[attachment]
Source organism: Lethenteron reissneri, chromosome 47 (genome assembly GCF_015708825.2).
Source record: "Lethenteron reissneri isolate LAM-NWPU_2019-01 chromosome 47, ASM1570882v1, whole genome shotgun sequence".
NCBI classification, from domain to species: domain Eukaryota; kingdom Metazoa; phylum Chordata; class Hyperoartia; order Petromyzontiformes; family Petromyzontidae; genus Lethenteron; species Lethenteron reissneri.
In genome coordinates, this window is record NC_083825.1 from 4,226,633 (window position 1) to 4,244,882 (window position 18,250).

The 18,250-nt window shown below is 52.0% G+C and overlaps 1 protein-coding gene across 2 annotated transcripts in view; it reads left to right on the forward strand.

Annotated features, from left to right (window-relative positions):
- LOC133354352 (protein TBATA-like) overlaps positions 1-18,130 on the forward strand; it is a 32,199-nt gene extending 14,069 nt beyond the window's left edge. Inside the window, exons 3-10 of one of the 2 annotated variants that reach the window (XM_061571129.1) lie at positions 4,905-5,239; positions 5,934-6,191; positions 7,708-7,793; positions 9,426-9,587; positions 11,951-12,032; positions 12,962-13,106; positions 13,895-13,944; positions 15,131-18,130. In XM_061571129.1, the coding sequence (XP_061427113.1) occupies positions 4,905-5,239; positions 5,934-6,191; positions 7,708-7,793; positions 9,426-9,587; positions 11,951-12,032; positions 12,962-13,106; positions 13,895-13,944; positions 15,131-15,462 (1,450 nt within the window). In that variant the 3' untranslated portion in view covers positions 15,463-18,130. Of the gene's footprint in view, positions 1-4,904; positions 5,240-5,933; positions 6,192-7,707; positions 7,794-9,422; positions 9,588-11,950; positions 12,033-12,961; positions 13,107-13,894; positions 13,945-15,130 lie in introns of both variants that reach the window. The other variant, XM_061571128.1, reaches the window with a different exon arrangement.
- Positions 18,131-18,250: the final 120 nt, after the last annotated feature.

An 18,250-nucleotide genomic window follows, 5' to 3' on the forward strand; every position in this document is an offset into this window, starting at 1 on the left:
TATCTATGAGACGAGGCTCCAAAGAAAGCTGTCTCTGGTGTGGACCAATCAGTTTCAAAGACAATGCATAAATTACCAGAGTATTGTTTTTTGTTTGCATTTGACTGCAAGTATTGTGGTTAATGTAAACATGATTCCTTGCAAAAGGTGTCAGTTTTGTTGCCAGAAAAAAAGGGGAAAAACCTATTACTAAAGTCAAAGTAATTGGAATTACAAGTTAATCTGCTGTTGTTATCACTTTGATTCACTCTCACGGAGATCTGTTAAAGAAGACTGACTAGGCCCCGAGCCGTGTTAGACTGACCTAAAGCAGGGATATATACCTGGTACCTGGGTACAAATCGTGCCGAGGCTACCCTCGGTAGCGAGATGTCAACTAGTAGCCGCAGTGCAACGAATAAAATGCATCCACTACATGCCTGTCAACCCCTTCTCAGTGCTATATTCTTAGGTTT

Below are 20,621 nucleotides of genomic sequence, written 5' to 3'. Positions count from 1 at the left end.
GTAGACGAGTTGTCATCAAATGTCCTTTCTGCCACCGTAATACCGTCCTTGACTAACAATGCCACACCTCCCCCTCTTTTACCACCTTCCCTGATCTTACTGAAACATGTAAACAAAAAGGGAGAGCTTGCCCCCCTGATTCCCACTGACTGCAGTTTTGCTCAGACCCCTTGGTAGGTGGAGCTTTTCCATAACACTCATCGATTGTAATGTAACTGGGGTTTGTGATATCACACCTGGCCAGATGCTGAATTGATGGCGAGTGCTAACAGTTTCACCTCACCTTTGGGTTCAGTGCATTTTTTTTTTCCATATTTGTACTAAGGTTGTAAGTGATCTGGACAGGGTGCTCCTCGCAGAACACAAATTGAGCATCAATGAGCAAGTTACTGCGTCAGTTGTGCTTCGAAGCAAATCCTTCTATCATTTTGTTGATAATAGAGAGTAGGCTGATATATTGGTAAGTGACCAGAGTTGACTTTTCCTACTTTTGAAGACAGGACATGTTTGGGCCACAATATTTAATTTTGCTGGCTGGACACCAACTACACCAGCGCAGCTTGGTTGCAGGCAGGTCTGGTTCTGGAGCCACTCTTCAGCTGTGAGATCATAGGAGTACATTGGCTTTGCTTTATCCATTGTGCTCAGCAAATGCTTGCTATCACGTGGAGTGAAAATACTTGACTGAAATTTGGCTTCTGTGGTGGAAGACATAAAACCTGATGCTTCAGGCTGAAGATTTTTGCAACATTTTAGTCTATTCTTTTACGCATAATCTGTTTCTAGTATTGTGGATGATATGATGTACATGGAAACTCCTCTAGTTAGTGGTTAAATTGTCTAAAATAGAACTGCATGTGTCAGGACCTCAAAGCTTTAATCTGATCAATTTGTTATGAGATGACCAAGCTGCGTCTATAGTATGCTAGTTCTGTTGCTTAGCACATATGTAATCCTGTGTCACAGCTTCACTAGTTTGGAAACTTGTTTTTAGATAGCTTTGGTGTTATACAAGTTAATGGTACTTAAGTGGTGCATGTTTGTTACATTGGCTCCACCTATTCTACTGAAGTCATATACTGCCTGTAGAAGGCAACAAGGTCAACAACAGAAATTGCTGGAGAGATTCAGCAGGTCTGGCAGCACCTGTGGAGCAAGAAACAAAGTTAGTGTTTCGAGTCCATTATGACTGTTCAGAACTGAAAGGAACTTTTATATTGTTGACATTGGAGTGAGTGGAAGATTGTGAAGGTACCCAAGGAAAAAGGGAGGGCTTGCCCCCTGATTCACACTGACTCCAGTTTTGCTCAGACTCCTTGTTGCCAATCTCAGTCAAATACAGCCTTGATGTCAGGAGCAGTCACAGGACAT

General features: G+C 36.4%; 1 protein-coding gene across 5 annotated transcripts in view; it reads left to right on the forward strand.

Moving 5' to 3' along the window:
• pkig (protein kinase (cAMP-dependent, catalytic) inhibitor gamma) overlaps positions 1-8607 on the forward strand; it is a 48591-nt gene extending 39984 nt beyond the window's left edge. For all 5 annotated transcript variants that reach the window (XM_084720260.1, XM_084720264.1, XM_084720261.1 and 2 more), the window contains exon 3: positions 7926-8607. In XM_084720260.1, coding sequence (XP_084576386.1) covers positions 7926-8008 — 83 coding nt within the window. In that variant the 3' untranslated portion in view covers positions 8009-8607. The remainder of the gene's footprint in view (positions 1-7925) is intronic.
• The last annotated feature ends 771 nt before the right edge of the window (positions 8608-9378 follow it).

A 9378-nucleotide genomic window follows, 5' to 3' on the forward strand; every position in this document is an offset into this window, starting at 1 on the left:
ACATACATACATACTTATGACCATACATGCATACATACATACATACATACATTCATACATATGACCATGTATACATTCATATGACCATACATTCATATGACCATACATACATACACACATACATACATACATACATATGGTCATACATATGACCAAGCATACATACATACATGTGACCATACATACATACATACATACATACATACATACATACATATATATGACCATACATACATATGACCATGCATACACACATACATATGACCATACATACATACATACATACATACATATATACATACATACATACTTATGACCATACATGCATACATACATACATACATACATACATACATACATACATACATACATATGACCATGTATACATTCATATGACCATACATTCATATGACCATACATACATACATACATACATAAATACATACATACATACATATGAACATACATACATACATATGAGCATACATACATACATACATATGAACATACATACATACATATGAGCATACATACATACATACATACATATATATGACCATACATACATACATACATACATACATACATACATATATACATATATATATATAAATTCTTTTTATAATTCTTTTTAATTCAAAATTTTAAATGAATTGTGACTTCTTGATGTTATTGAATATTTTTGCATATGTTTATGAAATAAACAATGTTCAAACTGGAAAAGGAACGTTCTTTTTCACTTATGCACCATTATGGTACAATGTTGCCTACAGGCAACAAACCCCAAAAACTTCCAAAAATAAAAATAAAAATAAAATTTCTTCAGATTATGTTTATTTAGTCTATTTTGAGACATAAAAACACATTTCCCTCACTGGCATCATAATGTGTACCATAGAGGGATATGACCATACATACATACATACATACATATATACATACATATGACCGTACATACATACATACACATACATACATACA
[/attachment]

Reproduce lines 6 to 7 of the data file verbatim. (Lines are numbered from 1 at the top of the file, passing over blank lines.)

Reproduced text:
Annotated features, from left to right (window-relative positions):
- LOC133354352 (protein TBATA-like) overlaps positions 1-18,130 on the forward strand; it is a 32,199-nt gene extending 14,069 nt beyond the window's left edge. Inside the window, exons 3-10 of one of the 2 annotated variants that reach the window (XM_061571129.1) lie at positions 4,905-5,239; positions 5,934-6,191; positions 7,708-7,793; positions 9,426-9,587; positions 11,951-12,032; positions 12,962-13,106; positions 13,895-13,944; positions 15,131-18,130. In XM_061571129.1, the coding sequence (XP_061427113.1) occupies positions 4,905-5,239; positions 5,934-6,191; positions 7,708-7,793; positions 9,426-9,587; positions 11,951-12,032; positions 12,962-13,106; positions 13,895-13,944; positions 15,131-15,462 (1,450 nt within the window). In that variant the 3' untranslated portion in view covers positions 15,463-18,130. Of the gene's footprint in view, positions 1-4,904; positions 5,240-5,933; positions 6,192-7,707; positions 7,794-9,422; positions 9,588-11,950; positions 12,033-12,961; positions 13,107-13,894; positions 13,945-15,130 lie in introns of both variants that reach the window. The other variant, XM_061571128.1, reaches the window with a different exon arrangement.